four older brothers and we can't afford her,' she said.
Well, he reduced the price to $50, but again my mother said no.
His final offer was $40. 'Will he take it in two payments?'
asked my mother.
"So I became the proud owner of Band Lady, my first horse. I
rode her along the beach, through the woods, everywhere. We
were inseparable. Years later, my father was transferred to
New Orleans, and he had to sell my mare for $75. It broke my
But Band Lady was only the beginning.
After moving to Texas in 1967, Mary Ellen purchased her next
Tennessee Walking Horse in Tulsa --a white mare with a black colt
at her side. At her well-known barn, Walkers West, (first
located in Terrell, now in Kaufman) she has raised and sold horses
of that elegant gaited breed for nearly 30 years. Buyers
come from almost every state, as well as Canada, Brazil, Germany,
Holland and Scotland. Wout van Tillingen of Wimberley
(formerly from Holland) assists with the exports.
Her barn holds 46 horses, and there's a waiting list for stalls.
Customers bring their Tennessee Walkers for training, breeding or
sale on consignment.
Her trainer is Morton
"Moe" Lawell, who hails from Shelbyville, Tenn., the heart of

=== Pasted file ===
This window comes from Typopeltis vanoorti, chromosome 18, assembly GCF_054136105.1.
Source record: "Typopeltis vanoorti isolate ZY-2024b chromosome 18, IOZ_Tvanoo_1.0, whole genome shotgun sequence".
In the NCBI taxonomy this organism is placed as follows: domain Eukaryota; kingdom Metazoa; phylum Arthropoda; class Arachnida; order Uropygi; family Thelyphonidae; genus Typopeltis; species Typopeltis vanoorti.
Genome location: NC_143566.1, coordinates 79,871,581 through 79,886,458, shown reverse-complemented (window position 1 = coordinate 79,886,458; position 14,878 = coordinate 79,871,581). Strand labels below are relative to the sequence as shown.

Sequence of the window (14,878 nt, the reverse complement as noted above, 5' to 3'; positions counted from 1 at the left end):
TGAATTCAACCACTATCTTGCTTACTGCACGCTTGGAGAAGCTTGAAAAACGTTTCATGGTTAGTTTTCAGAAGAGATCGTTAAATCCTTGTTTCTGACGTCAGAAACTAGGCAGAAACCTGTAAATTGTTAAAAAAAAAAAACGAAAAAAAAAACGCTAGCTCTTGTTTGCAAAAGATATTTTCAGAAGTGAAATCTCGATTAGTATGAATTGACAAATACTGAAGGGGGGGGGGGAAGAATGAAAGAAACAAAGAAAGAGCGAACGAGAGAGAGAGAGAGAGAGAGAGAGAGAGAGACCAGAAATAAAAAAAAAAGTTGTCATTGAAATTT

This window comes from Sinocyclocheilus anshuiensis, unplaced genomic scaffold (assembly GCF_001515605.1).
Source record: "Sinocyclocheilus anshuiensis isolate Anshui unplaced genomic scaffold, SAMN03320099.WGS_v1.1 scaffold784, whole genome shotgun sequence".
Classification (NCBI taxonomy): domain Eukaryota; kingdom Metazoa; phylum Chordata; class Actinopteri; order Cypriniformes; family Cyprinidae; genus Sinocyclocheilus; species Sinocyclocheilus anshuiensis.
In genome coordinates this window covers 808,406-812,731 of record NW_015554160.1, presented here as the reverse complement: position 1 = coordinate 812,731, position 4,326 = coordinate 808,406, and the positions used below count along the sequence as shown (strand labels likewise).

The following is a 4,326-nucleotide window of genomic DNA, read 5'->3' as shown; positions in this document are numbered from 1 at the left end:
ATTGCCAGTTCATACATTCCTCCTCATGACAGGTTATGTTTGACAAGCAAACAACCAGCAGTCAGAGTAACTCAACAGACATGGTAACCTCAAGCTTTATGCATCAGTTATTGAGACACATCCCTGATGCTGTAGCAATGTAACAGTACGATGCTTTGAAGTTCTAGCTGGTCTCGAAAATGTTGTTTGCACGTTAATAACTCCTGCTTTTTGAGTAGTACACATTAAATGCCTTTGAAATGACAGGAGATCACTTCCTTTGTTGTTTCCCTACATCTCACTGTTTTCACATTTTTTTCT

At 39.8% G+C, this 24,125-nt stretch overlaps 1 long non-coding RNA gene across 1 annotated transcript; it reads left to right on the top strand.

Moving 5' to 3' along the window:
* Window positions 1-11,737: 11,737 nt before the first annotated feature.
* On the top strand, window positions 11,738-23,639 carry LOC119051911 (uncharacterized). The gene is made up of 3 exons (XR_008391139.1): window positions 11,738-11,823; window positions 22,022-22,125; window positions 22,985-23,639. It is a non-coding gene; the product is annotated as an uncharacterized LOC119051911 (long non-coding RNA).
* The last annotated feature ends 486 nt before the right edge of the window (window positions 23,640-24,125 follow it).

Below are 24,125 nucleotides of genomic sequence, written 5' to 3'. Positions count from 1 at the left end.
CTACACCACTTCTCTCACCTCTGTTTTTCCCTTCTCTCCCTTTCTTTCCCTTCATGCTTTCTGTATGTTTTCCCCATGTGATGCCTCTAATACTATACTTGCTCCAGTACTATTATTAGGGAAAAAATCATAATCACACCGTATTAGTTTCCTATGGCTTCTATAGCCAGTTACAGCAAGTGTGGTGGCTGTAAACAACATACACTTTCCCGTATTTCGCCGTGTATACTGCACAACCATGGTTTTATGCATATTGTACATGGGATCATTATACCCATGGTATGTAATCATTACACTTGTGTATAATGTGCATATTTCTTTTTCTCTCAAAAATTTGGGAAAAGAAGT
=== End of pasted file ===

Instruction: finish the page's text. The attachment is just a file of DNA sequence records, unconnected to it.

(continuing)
Tennessee Walking Horse country. Moe has spent his entire
life working with the breed, notably with well-known trainer Ronal
Originally a Thoroughbred operation, Walkers West has a 7/8 mile
racetrack, now covered with grass -- excellent for conditioning
the 15 to 20 trail and pleasure horses that Moe works with daily.
Walkers West doesn't train for show, although at times in the
past, Mary Ellen has exhibited colts at halter to promote her
"Breeding is the part of this business that fascinates me," she
says. "I feel it is my responsibility to have top quality
stallions. It is a serious commitment. It takes a long time
to develop a stallion's reputation."
She has owned all four of hers for many years.
The oldest is Bum's Warrior, 26, one of the last
living sons of World Grand Champion Delight Bumin' Around.
The mahogany bay, who has sired many blue-ribbon winners in Texas,
still has great presence. He is also the teasing stud.
"He's got lots of personality. He all but talks," she says.
18, is a dark sorrel with flaxen mane and tail. He is a son
of Prides Generator, the premier sire of the breed. "He also
has a playful streak," says Mary Ellen. "When he's in the
outside pen by the road, he chases cars."
Gold color and old blood have made
The Gold Rush Is On,
a 23-year-old palomino, the most popular stallion. His
grandsires, Midnight Sun and Merry Go Boy, were two of the
legendary World Grand Champions of a generation ago. "Gold
Rush has six Foundation horses on his papers--a real rarity," she
says. "That goes back to 1935, when the breed was first
She likes to breed him to liver-chestnut mares to
produce foals of a deep golden hue. One of these, standing
over 16 hands with a frothy white mane and tail, recently sold for
$15,000 as a two-year-old to a buyer from California.
The youngest and tallest stallion (13 years and 16
hands) is Paint's Cotton, a striking black-and-white tobiano.
His portraits, by English photographer, Bob Langrish, adorn the
official breed calendar.
Such loud color, which used to be discriminated against, is
increasingly popular, especially with pleasure riders, she notes.